Labour Market Statistics, February 2022
This briefing note sets out analysis of the Labour Market Statistics published on 15 February. The analysis draws on Labour Force Survey (LFS) data, which is the main household survey that collects official figures on employment, unemployment and economic inactivity and the ONS Vacancy Survey, which collects employer data on open vacancies. The LFS data covers the period October to December 2021; while the Vacancy Survey includes data up to January 2022.
In addition this month sees publication of quarterly data on labour market flows from the Longitudinal LFS, with analysis of this in the final section of the briefing.
Today’s headline figures are virtually identical to those published a month ago, and so remain disappointing overall – with employment growth levelling off and ‘economic inactivity’ remaining stubbornly high. Much of this is explained by fewer older people in work, with people aged over 50 accounting for four fifths of the total growth in economic inactivity since the pandemic began. All told, there are now 1.15 million fewer people in the labour force than we would have expected to see based on pre-crisis trends, with older people accounting for three fifths of this ‘participation gap’.
Worryingly, new data today on employment for disabled people also suggests that the employment ‘gap’ between disabled people and non-disabled people is widening, as unsurprisingly is the gap for people aged over 50. Those who were most disadvantaged in the labour market before the crisis, and particularly those with health conditions, appear to be faring worst in the recovery.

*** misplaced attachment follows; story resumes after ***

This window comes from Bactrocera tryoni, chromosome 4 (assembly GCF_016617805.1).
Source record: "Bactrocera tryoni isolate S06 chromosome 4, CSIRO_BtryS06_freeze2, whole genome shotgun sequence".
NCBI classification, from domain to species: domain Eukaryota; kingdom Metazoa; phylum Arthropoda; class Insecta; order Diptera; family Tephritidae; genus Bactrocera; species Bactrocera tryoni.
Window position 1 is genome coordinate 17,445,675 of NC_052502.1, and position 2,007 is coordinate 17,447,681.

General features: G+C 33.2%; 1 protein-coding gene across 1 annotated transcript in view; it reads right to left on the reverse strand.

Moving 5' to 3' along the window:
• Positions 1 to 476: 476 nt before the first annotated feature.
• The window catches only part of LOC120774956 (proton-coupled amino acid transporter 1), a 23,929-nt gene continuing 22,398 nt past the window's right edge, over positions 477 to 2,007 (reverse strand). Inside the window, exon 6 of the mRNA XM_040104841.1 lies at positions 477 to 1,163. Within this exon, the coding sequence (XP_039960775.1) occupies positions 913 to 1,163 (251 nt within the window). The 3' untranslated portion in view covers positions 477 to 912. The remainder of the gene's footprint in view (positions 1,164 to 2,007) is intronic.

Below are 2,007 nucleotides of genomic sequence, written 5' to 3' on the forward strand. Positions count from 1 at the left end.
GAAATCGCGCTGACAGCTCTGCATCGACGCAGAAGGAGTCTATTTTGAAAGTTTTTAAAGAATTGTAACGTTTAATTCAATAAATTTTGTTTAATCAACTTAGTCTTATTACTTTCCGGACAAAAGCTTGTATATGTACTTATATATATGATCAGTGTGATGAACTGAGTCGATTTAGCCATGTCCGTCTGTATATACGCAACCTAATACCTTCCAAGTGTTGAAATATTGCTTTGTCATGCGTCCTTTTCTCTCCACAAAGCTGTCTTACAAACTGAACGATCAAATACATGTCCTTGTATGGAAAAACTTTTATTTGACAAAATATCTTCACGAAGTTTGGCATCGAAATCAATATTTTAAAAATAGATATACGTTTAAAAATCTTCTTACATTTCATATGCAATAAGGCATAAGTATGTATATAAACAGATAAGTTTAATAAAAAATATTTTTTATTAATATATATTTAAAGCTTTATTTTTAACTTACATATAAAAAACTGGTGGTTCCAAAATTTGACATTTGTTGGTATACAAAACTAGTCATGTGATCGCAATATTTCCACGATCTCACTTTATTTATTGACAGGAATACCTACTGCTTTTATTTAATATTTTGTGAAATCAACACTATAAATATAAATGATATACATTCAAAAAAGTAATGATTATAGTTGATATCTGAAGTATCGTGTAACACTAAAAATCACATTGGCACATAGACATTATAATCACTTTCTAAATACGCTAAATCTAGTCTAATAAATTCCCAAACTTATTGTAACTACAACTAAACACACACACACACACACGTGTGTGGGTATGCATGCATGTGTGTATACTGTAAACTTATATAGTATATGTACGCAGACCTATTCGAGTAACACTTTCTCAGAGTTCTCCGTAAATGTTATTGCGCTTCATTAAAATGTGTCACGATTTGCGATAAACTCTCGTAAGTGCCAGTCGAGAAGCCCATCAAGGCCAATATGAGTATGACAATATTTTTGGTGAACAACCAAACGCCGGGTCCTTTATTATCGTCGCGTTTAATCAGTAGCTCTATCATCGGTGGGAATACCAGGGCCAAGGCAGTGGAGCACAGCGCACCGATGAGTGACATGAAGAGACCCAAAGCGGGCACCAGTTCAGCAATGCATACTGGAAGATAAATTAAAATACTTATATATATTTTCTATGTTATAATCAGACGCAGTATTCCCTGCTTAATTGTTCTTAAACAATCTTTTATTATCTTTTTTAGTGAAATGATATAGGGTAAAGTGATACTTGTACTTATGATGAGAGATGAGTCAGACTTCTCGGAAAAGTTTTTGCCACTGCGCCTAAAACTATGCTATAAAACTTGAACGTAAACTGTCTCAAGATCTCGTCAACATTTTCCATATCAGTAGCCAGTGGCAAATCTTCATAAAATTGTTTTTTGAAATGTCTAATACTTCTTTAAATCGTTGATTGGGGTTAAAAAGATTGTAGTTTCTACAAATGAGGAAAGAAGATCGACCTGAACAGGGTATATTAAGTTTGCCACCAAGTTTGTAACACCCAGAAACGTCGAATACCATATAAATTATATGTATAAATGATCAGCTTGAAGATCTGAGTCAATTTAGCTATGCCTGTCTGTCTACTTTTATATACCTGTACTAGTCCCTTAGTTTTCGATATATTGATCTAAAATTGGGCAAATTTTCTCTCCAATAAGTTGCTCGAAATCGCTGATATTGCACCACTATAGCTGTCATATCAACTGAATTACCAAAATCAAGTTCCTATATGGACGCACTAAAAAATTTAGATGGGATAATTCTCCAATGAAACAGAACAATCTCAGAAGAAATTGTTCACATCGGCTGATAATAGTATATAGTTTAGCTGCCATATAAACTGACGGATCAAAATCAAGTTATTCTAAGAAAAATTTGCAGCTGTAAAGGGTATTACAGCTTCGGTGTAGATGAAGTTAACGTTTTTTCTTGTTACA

This month has also seen vacancies rise even higher than in recent months, with little sign that the emergence of the Omicron variant has dampened demand. As a result, there are now nearly as many vacancies as there are jobseekers – with the unemployment-to-vacancy ratio dipping to another fifty-year low.
New data on labour market flows suggests that those those leaving work are increasingly doing so to inactivity rather than unemployment, which is consistent with more people leaving due to ill health or retirement as well as with people leaving the labour market entirely at the end of the Coronavirus Job Retention Scheme. Flows into work remain high, but have fallen back slightly for those exiting unemployment despite very high demand. Job-to-job moves meanwhile remain well above pre-crisis rates, although it is not clear yet how far this reflects pandemic-induced job changes or is start of a wider trend.
Looking ahead, today’s figures make it clearer than ever that we need new measures – from employers and government – that are focused on addressing the participation crisis that we are facing now rather than the unemployment crisis that we (thankfully) averted. The Budget next month will provide the ideal opportunity to do this.